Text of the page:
I have been racking my brain for some symbol that might help in this journal feud to add to my magic box before I reintroduce it. One idea was a little white flag of surrender and a message like “I know you don’t want to give up. The problem is that you already have.” Another idea was something to do with wolves or sheep – though that might be too harsh. Basically, I am still waiting for an inspiration.

So I’ve decided to enlist YOUR help, my blogworld people – you are all so creative. Any suggestions?


Hail to the Chief


I have no idea where they came from, but we inherited this ancient German encyclopedia set and these books have spent most of their lives since collecting dust in my library. Recently, however, I took one off the shelf on a whim and gave it a closer look. My first discovery was the old Germhail2an script which I find quite difficult to read. Then I looked at the copyright and saw that these books were published in 1937 in Leipzig, Germany. Almost exactly 80 years ago.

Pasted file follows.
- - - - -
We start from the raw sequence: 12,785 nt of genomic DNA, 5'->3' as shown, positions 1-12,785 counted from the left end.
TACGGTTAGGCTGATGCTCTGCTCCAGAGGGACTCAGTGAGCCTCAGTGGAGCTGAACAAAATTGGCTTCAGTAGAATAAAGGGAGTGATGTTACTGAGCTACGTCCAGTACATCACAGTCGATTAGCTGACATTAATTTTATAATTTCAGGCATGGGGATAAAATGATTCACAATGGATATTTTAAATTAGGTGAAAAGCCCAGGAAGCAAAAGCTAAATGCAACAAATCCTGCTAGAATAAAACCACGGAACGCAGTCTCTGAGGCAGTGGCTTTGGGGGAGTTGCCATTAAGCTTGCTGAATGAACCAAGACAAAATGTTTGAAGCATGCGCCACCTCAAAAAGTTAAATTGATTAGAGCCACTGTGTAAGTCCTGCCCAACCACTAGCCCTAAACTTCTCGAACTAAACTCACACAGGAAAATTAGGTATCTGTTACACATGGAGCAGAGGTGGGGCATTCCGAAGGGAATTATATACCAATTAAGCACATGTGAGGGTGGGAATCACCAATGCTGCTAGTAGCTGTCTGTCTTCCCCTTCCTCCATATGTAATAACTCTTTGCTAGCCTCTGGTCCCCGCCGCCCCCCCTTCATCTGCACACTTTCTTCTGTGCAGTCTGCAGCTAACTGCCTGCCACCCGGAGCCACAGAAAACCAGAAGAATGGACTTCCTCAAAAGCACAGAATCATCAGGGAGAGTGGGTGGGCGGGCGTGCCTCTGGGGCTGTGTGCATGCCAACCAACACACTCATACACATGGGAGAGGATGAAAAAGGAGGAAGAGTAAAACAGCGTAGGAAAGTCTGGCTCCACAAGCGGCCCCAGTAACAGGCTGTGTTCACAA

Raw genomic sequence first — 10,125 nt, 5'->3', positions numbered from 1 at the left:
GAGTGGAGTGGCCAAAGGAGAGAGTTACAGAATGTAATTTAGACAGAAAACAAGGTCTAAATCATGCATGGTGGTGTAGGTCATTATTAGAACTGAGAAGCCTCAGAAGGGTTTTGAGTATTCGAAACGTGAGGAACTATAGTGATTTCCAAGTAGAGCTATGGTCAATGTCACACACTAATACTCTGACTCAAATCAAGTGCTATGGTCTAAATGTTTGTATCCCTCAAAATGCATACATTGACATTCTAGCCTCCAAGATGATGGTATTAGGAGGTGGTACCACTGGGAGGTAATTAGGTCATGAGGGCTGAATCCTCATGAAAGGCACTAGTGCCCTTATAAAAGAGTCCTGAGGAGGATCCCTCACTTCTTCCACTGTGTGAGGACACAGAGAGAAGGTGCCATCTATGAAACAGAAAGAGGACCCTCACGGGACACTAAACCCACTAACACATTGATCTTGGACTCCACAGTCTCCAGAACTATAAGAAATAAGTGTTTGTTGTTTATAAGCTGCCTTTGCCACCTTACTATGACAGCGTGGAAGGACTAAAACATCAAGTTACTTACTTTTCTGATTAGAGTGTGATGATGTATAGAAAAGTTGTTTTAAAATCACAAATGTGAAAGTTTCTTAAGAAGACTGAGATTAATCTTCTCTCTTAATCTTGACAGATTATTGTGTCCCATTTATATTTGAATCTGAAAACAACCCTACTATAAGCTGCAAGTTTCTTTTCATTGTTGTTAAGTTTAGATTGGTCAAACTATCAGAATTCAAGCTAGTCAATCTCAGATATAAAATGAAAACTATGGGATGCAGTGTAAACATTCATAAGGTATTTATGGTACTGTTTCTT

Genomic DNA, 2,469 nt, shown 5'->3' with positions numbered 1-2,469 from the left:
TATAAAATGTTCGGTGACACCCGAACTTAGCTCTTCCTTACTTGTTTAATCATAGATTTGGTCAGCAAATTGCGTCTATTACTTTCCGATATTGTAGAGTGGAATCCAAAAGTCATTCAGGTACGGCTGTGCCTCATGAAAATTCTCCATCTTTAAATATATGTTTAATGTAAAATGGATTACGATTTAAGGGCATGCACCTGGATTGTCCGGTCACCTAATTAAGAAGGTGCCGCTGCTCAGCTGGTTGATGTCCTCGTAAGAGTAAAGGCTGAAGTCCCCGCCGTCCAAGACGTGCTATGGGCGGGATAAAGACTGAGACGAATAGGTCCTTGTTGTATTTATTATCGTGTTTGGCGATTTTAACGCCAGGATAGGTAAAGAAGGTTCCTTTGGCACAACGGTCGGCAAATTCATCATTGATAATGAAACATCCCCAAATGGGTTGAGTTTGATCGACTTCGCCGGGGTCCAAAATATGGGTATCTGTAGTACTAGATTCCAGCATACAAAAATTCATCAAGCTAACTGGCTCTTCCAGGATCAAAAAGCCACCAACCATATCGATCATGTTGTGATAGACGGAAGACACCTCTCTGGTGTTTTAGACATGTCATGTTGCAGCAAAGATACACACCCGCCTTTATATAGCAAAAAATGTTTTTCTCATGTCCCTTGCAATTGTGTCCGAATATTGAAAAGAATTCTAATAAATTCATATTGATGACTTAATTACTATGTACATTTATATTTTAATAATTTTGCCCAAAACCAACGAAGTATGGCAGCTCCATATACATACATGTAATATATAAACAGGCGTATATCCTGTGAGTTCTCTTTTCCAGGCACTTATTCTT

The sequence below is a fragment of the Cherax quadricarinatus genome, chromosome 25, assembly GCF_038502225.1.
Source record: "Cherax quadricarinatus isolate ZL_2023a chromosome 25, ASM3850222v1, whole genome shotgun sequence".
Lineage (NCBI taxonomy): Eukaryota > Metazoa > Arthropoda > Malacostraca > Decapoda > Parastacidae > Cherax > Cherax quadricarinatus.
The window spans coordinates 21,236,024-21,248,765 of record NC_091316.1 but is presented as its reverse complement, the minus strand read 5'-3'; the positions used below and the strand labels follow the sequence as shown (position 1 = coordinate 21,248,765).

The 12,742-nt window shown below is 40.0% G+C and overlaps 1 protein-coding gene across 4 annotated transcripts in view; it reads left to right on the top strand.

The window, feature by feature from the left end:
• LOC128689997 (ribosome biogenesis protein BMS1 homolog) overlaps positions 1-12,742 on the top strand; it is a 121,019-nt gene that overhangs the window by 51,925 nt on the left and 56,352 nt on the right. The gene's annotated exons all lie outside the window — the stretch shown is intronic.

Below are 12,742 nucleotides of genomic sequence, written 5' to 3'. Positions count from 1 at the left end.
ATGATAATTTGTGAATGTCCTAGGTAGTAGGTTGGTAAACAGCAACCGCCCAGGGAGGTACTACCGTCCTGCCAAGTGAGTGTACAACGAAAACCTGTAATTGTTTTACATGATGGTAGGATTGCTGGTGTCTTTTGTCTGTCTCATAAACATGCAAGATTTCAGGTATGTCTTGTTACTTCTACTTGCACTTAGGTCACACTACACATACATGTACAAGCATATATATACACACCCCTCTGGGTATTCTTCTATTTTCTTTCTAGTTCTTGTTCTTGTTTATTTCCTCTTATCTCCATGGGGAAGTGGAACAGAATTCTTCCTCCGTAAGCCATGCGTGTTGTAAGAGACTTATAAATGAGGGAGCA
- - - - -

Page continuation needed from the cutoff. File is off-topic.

1937 . . .

If memory and my high school history teachers serve, 1937 was four years after Hitler’s election to German Chancellor and one year before he annexed Austria, kicking off the march toward World War II in the process. I wondered, what was the mindset of the people who let these developments happen? What were the facts of their world? Here on my library shelf were five volumes with the answers to my questions.

I first tried to think of non-political things I could look up. Things that might have been new at that time. My husband suggested “Jazz”.

After struggling a while with the kooky letters, I learned that Jazz “arose out of English and Scottish folksongs and operetta music as well as the plantation work songs and religious singing of the North American negro and their dances which stemmed from Africa. Jazz is foreign to the German music sensibility.”